Gauging how to give and receive feedback techniques

 In Mindset

‘People ask for criticism, but they only want praise’.

Somerset Maugham

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When I work with clients, near the start of a workshop/directing a pitch session, I discuss how to give feedback, by relaying the above quote. After hearing it, many people nod in agreement.

Then I share a quote from the Tao Te Ching:

‘When he (the master) makes a mistake, he realizes it. Having realized it, he admits it. Having admitted it, he corrects it.

He considers those who point out his faults as his most benevolent teachers. He thinks of his enemy as the shadow that he himself casts.’

This quote is also met with nods.

I then suggest, that when giving feedback, participants keep both quotations in mind – while giving slightly more emphasis to the ‘people only want praise’ one.

In a similar vein to the above quotes, here is a quote from John Gardner, the late, American public servant.

‘Pity the leader who’s caught between unloving critics and uncritical lovers.’

What’s the point in sharing the above quotes. Simply this.

Giving feedback can greatly benefit a person. Keeping the quotes in mind can help a person receive feedback.

In addition, pay attention to a person’s readiness to receive feedback for improvement. When in doubt of a person’s readiness to receive feedback for improvement – postpone giving it until another time.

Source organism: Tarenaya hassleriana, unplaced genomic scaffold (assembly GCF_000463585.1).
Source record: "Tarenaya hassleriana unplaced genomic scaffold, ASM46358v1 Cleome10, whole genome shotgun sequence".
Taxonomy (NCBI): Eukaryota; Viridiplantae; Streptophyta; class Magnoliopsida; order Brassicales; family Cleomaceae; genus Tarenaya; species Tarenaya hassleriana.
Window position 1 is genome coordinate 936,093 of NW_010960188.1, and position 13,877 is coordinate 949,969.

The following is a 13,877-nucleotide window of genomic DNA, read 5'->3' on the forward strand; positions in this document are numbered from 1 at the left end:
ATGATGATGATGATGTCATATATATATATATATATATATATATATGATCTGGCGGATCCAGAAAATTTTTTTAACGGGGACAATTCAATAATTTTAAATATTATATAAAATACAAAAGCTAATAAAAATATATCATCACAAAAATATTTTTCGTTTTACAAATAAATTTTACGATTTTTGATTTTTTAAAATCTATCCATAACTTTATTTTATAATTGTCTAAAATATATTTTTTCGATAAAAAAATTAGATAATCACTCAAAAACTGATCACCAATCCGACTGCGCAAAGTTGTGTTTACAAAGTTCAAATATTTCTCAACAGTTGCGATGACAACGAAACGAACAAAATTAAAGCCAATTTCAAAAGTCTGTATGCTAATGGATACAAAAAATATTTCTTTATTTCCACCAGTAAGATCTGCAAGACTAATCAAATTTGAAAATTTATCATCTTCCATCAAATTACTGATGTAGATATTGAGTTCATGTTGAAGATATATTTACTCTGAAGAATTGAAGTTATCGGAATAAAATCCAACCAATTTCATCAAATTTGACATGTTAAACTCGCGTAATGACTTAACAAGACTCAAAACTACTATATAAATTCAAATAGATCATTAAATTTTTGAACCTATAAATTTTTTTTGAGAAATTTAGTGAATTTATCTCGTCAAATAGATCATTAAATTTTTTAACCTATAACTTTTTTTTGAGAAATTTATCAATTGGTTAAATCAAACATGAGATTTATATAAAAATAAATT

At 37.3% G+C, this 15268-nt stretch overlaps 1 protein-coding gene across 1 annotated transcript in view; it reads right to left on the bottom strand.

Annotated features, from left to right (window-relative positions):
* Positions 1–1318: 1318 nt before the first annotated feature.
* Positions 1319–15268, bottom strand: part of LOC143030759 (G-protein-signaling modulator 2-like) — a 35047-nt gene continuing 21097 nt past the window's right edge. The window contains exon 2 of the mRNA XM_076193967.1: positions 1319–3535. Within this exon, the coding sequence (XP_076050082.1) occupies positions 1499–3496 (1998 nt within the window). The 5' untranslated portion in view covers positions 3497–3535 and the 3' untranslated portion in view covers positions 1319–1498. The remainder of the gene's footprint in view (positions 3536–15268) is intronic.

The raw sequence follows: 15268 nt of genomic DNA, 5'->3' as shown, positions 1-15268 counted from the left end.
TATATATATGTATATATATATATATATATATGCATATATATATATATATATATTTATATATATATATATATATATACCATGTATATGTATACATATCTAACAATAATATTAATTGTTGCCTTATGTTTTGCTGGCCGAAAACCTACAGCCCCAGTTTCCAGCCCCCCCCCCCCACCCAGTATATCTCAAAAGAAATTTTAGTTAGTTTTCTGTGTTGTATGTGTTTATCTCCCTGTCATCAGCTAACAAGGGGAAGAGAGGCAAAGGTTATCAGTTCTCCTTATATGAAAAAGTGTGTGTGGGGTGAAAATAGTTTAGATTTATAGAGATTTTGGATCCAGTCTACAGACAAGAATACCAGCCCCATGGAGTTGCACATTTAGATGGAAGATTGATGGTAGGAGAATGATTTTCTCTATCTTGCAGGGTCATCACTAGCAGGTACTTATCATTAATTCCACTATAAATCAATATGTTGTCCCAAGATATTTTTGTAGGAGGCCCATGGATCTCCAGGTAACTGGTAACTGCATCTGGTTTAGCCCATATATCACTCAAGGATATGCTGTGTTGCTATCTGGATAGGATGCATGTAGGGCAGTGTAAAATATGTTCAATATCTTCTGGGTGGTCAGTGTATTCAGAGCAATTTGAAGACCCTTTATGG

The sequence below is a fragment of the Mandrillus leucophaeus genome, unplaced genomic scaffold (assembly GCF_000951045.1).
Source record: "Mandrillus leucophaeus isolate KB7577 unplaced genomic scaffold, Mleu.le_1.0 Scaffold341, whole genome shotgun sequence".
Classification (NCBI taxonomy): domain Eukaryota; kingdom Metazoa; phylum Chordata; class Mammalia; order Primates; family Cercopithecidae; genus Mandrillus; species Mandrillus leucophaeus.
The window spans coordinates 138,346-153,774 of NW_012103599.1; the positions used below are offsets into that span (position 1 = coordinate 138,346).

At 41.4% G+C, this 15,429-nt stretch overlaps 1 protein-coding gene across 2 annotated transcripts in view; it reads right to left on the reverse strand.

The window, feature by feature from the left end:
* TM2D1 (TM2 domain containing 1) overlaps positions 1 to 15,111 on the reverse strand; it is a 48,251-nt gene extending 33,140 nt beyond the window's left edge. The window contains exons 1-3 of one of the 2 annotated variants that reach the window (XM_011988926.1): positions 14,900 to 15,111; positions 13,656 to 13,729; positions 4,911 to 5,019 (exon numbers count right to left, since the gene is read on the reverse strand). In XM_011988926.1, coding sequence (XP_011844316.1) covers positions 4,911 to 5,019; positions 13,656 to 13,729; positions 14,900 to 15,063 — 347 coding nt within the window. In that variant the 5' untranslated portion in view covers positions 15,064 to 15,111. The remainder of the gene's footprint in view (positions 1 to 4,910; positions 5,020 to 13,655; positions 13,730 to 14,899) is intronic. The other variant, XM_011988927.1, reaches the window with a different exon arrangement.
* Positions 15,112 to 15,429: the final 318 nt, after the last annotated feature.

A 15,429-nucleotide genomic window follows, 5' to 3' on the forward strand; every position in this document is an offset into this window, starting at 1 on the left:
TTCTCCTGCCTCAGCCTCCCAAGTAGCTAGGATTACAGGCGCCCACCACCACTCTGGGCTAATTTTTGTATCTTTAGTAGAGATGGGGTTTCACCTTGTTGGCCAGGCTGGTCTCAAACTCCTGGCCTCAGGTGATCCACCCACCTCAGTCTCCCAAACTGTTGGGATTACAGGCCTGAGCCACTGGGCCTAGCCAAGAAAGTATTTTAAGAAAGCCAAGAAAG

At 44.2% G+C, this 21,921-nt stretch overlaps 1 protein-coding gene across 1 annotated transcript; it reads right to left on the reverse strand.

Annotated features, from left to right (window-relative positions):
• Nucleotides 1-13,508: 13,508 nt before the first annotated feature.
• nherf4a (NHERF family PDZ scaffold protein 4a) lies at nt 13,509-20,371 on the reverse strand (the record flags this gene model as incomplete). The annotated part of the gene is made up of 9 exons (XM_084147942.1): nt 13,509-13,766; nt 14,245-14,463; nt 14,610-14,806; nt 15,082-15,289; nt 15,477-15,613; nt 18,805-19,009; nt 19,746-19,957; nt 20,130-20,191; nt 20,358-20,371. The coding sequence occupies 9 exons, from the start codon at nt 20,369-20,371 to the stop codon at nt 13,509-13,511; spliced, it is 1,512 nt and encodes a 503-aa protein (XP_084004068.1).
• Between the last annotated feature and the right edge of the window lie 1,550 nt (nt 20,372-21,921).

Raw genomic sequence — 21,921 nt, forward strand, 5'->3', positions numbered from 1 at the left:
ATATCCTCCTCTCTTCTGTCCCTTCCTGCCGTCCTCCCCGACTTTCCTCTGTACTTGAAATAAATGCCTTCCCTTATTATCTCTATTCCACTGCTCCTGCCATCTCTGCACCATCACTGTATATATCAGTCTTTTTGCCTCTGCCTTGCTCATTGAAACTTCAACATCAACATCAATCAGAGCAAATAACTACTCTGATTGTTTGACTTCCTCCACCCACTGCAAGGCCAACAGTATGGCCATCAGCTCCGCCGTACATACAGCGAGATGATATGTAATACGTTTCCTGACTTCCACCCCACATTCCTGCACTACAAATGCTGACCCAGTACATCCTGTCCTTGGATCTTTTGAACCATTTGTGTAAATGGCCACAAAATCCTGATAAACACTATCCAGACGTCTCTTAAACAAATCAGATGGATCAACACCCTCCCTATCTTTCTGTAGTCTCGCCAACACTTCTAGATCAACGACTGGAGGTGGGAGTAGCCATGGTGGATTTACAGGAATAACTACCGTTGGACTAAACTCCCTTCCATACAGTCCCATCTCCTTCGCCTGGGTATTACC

If you are a person that welcomes feedback from others  – that is, what you did well and where you can improve – you may need to prod a person, for them to give you unvarnished feedback. 

You might say, ‘Yes I know the presentation/my performance was good, but if there was one thing that would have made it better, what would that thing be?’ If you do prod further, they’ll often reveal an area you can work on.

Your CALL to action/HOW to apply for this post: Before your next presentation identify a person whom you believe will be open to giving you unvarnished feedback.

Direct them to focus on one or two things in your presentation (eg, your opening, clarity of the key message, how you handled Q&A, the certainty projected through your voice and body etc).

After the presentation – ask them for private feedback. When they’ve stopped speaking, prod them for more ideas.

Check out this post on ‘Over-eager, false listening’

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